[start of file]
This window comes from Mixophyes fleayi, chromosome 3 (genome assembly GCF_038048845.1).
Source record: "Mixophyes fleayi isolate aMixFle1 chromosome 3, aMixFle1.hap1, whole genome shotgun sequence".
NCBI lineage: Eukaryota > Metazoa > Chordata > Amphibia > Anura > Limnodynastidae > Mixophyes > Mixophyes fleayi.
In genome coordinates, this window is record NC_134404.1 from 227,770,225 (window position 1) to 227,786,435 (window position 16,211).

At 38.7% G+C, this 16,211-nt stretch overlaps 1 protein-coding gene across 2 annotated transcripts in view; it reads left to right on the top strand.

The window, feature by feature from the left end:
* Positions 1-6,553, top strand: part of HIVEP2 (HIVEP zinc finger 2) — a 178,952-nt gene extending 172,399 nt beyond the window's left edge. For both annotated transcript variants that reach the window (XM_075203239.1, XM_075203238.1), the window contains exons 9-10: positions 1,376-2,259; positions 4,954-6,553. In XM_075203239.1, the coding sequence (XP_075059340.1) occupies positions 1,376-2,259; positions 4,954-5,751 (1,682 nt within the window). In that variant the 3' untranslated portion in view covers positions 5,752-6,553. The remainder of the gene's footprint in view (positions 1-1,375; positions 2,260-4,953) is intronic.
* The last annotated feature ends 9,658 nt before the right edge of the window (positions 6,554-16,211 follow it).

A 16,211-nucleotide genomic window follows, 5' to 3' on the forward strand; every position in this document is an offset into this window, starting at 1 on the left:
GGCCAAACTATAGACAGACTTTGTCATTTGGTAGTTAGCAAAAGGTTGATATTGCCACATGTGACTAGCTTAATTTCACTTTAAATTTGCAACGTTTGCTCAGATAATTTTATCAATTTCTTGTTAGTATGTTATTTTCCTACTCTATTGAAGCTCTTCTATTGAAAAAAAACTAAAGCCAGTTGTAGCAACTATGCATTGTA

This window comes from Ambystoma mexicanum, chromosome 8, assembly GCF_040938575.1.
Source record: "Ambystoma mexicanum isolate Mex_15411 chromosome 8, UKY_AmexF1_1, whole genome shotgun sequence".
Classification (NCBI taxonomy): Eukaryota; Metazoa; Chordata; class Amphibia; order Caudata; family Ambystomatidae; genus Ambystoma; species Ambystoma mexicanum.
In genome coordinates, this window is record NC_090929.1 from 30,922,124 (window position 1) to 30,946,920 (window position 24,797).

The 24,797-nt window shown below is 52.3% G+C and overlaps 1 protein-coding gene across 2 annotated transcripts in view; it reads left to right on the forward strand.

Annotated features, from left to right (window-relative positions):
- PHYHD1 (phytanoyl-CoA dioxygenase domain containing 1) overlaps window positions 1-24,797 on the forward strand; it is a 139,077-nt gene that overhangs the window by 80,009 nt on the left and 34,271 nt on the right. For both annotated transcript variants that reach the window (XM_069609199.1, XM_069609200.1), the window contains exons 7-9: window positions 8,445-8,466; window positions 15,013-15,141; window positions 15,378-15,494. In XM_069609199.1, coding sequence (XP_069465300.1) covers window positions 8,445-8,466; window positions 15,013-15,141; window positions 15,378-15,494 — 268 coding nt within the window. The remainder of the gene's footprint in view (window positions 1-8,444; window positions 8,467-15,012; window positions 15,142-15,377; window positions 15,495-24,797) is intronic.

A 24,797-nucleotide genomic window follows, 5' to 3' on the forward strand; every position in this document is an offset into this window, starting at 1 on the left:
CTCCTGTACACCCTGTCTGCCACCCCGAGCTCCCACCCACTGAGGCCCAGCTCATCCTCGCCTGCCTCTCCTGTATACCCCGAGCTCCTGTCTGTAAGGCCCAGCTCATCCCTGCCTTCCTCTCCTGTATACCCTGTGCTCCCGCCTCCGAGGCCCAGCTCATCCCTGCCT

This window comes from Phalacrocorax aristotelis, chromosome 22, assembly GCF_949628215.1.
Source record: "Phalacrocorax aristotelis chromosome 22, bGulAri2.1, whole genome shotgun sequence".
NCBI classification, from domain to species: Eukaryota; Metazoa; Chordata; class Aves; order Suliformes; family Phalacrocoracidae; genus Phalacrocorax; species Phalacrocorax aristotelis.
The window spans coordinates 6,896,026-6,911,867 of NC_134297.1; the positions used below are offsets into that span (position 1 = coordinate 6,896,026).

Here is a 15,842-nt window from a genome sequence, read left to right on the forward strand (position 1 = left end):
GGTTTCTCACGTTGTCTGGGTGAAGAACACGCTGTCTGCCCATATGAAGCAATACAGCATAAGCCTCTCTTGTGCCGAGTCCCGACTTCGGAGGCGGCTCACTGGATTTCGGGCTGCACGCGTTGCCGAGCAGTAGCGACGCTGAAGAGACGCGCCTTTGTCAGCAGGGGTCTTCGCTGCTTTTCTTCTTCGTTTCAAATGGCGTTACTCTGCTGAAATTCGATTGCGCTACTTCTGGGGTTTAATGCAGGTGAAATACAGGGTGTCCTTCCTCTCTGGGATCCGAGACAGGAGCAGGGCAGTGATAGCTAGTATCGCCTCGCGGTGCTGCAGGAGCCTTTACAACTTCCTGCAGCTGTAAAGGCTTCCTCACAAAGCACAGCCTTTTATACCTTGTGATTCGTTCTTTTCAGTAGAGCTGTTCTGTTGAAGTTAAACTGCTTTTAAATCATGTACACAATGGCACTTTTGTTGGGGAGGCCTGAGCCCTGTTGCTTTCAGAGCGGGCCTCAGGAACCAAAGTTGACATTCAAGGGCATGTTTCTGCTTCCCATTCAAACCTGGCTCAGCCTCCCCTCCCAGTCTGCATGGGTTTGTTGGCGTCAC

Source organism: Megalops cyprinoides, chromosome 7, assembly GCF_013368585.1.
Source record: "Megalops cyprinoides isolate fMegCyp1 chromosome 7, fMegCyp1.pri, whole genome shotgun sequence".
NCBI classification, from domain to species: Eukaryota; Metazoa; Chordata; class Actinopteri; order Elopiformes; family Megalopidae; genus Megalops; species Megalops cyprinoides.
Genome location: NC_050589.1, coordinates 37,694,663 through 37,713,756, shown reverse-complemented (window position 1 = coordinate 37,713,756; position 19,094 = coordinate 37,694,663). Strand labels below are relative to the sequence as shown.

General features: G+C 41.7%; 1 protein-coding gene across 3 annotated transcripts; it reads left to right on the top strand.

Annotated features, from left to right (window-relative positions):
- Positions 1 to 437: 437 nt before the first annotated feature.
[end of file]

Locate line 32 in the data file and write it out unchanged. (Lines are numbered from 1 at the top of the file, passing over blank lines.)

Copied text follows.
- Positions 1 to 437: 437 nt before the first annotated feature.